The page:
The Home Office has appealed a tribunal ruling that allowed Lisa Smith, a former Irish soldier who had joined the ISIS terrorist group, to enter the UK. Smith, 41, had been found guilty of ISIS membership in May 2020 after a nine-week trial at Dublin’s Special Criminal Court. Before her conviction, a Home Office-issued exclusion order had prevented her from entering the UK from December 2019 on the grounds of public security.
Smith, a convert to Islam, had gone to Syria in 2015 after terrorist leader Abu Bakr al-Baghdadi called on Muslims to travel there and support ISIS. She was born in Ireland and due to her parents being unmarried at the time, she missed out on automatic British citizenship. Her lawyers argued that she is not responsible for this “accident of birth” and is entitled to be treated as a British citizen under the European Convention on Human Rights.
At a hearing in London on Tuesday, Cathryn McGahey KC, representing the Home Secretary, said: “The Secretary of State’s case is: You are a non-citizen. We wish to exclude you because you pose a danger to national security and we can do that because you are a foreign national. We accept that you have the right to apply to be a British national.”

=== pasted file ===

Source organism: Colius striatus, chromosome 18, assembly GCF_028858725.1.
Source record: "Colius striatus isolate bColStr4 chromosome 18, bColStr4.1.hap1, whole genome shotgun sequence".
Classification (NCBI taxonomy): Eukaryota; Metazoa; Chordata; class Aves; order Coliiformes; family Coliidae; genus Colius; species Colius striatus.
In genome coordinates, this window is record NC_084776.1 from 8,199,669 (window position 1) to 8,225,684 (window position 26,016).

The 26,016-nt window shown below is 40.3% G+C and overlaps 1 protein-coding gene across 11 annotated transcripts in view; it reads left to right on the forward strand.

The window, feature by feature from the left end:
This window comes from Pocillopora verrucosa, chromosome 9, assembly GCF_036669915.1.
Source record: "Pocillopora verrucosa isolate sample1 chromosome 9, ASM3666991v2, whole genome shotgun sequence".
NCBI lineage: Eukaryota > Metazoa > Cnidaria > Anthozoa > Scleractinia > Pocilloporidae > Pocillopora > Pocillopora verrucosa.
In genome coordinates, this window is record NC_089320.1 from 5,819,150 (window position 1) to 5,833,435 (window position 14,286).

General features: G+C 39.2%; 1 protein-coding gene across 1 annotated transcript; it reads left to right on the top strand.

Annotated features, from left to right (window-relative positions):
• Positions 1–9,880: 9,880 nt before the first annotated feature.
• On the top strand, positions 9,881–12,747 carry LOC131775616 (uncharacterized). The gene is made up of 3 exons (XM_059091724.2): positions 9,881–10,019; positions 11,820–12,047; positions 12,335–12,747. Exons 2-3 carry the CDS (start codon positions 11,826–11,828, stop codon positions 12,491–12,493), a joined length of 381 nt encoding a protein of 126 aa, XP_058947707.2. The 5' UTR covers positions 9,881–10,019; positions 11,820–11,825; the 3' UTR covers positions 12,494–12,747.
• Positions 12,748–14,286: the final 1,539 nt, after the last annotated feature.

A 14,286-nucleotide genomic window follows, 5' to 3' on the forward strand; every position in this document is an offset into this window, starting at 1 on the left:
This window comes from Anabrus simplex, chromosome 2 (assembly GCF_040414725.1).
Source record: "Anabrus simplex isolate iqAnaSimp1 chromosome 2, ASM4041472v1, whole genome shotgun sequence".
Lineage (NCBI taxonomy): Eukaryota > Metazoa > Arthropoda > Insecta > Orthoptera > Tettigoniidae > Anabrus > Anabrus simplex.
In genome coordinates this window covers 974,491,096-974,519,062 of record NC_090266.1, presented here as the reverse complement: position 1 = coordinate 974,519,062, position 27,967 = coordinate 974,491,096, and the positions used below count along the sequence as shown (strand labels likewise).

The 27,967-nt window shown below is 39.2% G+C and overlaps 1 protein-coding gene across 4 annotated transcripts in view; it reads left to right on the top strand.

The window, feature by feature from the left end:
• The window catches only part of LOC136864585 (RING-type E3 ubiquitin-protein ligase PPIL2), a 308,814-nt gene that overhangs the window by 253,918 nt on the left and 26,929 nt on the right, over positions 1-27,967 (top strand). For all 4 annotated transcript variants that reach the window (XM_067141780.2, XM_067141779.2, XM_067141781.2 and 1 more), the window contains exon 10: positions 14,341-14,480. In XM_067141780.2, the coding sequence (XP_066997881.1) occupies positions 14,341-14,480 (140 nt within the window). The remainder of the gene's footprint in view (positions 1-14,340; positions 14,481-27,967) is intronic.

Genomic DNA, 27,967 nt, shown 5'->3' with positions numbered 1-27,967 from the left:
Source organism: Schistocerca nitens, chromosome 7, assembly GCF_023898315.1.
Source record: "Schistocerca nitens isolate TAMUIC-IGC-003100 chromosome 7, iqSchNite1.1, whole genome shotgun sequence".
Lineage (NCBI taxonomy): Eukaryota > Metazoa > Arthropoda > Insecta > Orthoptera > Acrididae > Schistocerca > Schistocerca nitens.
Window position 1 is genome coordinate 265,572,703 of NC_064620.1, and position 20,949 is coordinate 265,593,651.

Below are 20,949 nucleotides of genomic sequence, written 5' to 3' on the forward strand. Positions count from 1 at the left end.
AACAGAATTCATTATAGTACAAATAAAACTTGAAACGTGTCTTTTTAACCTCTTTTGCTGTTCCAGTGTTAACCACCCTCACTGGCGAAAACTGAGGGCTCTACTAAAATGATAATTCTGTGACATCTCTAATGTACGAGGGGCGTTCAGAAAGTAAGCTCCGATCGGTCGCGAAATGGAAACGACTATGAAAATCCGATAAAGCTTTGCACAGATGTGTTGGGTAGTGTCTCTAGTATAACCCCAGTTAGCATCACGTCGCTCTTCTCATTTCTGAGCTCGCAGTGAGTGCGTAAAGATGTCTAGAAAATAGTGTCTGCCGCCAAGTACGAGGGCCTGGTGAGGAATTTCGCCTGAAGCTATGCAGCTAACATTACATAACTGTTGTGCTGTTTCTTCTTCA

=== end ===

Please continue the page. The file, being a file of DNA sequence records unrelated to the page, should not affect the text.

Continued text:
McGahey argued that Smith “seeks a right that … is available only to a British citizen not to a class of persons entitled to be treated as though they were British citizens.” Hugh Southey KC, representing Smith, said the Home Office’s appeal should be dismissed and the SIAC decision “contains no error of law.” He argued there was “no justification for the stark differential and less favourable treatment” of Smith “based solely on an accident of birth for which she is not responsible.”
Lord Justice Underhill, Lord Justice Lewis and Lady Justice Elizabeth Laing will give their ruling on the case at a later date.
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